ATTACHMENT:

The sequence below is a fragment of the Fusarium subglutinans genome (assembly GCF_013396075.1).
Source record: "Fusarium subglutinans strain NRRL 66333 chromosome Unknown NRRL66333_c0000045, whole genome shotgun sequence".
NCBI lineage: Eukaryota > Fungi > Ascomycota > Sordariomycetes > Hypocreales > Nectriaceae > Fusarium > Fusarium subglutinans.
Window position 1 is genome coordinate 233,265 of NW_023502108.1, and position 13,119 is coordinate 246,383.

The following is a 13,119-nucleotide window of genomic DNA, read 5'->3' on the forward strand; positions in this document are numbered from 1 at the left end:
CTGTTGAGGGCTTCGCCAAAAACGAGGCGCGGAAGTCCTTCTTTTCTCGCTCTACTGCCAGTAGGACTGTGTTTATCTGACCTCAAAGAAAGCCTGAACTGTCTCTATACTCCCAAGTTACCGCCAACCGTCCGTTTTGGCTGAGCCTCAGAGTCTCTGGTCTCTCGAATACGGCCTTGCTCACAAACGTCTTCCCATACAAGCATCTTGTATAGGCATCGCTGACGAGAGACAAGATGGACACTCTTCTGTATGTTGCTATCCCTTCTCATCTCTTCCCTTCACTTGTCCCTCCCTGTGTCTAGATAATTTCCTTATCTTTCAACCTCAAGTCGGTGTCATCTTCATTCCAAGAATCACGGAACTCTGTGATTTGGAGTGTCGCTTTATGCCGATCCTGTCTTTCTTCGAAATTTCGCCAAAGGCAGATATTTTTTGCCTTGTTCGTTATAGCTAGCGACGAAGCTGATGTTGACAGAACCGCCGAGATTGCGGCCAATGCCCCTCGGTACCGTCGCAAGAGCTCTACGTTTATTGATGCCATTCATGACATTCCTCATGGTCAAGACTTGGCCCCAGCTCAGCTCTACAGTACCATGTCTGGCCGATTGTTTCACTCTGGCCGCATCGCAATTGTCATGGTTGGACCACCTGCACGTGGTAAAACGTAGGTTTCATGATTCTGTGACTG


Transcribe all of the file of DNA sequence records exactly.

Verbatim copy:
The sequence below is a fragment of the Fusarium subglutinans genome (assembly GCF_013396075.1).
Source record: "Fusarium subglutinans strain NRRL 66333 chromosome Unknown NRRL66333_c0000045, whole genome shotgun sequence".
NCBI lineage: Eukaryota > Fungi > Ascomycota > Sordariomycetes > Hypocreales > Nectriaceae > Fusarium > Fusarium subglutinans.
Window position 1 is genome coordinate 233,265 of NW_023502108.1, and position 13,119 is coordinate 246,383.

The following is a 13,119-nucleotide window of genomic DNA, read 5'->3' on the forward strand; positions in this document are numbered from 1 at the left end:
CTGTTGAGGGCTTCGCCAAAAACGAGGCGCGGAAGTCCTTCTTTTCTCGCTCTACTGCCAGTAGGACTGTGTTTATCTGACCTCAAAGAAAGCCTGAACTGTCTCTATACTCCCAAGTTACCGCCAACCGTCCGTTTTGGCTGAGCCTCAGAGTCTCTGGTCTCTCGAATACGGCCTTGCTCACAAACGTCTTCCCATACAAGCATCTTGTATAGGCATCGCTGACGAGAGACAAGATGGACACTCTTCTGTATGTTGCTATCCCTTCTCATCTCTTCCCTTCACTTGTCCCTCCCTGTGTCTAGATAATTTCCTTATCTTTCAACCTCAAGTCGGTGTCATCTTCATTCCAAGAATCACGGAACTCTGTGATTTGGAGTGTCGCTTTATGCCGATCCTGTCTTTCTTCGAAATTTCGCCAAAGGCAGATATTTTTTGCCTTGTTCGTTATAGCTAGCGACGAAGCTGATGTTGACAGAACCGCCGAGATTGCGGCCAATGCCCCTCGGTACCGTCGCAAGAGCTCTACGTTTATTGATGCCATTCATGACATTCCTCATGGTCAAGACTTGGCCCCAGCTCAGCTCTACAGTACCATGTCTGGCCGATTGTTTCACTCTGGCCGCATCGCAATTGTCATGGTTGGACCACCTGCACGTGGTAAAACGTAGGTTTCATGATTCTGTGACTG